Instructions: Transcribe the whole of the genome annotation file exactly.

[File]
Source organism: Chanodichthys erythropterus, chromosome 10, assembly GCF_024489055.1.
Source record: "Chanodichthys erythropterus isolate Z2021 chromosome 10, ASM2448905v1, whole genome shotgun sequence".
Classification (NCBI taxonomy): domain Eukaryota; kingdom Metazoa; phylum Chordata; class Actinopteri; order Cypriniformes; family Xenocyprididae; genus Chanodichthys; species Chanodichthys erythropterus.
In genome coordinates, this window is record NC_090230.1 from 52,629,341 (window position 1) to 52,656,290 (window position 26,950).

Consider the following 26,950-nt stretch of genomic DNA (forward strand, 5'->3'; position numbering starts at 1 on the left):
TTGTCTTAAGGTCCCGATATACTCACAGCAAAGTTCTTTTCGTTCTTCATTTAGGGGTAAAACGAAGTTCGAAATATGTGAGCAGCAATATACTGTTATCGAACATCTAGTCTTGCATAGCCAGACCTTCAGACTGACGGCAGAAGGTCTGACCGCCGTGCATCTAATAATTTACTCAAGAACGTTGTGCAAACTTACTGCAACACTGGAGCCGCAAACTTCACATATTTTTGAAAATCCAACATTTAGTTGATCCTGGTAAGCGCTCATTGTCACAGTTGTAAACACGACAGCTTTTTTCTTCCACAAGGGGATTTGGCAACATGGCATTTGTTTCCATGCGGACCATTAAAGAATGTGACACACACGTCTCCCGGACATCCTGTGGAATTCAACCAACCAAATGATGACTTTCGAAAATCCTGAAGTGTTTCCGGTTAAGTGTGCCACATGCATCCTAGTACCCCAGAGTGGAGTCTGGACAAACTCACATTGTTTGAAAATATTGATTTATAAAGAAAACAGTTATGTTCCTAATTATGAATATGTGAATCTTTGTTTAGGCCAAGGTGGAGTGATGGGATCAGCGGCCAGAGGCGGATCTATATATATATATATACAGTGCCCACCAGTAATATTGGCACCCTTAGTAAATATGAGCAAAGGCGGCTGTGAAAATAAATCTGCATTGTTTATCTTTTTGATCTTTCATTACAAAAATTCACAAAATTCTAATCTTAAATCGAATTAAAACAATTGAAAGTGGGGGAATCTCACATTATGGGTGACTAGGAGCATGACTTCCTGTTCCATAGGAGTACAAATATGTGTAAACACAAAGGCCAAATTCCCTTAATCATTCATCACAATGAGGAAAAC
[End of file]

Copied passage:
Source organism: Chanodichthys erythropterus, chromosome 10, assembly GCF_024489055.1.
Source record: "Chanodichthys erythropterus isolate Z2021 chromosome 10, ASM2448905v1, whole genome shotgun sequence".
Classification (NCBI taxonomy): domain Eukaryota; kingdom Metazoa; phylum Chordata; class Actinopteri; order Cypriniformes; family Xenocyprididae; genus Chanodichthys; species Chanodichthys erythropterus.
In genome coordinates, this window is record NC_090230.1 from 52,629,341 (window position 1) to 52,656,290 (window position 26,950).

Consider the following 26,950-nt stretch of genomic DNA (forward strand, 5'->3'; position numbering starts at 1 on the left):
TTGTCTTAAGGTCCCGATATACTCACAGCAAAGTTCTTTTCGTTCTTCATTTAGGGGTAAAACGAAGTTCGAAATATGTGAGCAGCAATATACTGTTATCGAACATCTAGTCTTGCATAGCCAGACCTTCAGACTGACGGCAGAAGGTCTGACCGCCGTGCATCTAATAATTTACTCAAGAACGTTGTGCAAACTTACTGCAACACTGGAGCCGCAAACTTCACATATTTTTGAAAATCCAACATTTAGTTGATCCTGGTAAGCGCTCATTGTCACAGTTGTAAACACGACAGCTTTTTTCTTCCACAAGGGGATTTGGCAACATGGCATTTGTTTCCATGCGGACCATTAAAGAATGTGACACACACGTCTCCCGGACATCCTGTGGAATTCAACCAACCAAATGATGACTTTCGAAAATCCTGAAGTGTTTCCGGTTAAGTGTGCCACATGCATCCTAGTACCCCAGAGTGGAGTCTGGACAAACTCACATTGTTTGAAAATATTGATTTATAAAGAAAACAGTTATGTTCCTAATTATGAATATGTGAATCTTTGTTTAGGCCAAGGTGGAGTGATGGGATCAGCGGCCAGAGGCGGATCTATATATATATATATACAGTGCCCACCAGTAATATTGGCACCCTTAGTAAATATGAGCAAAGGCGGCTGTGAAAATAAATCTGCATTGTTTATCTTTTTGATCTTTCATTACAAAAATTCACAAAATTCTAATCTTAAATCGAATTAAAACAATTGAAAGTGGGGGAATCTCACATTATGGGTGACTAGGAGCATGACTTCCTGTTCCATAGGAGTACAAATATGTGTAAACACAAAGGCCAAATTCCCTTAATCATTCATCACAATGAGGAAAAC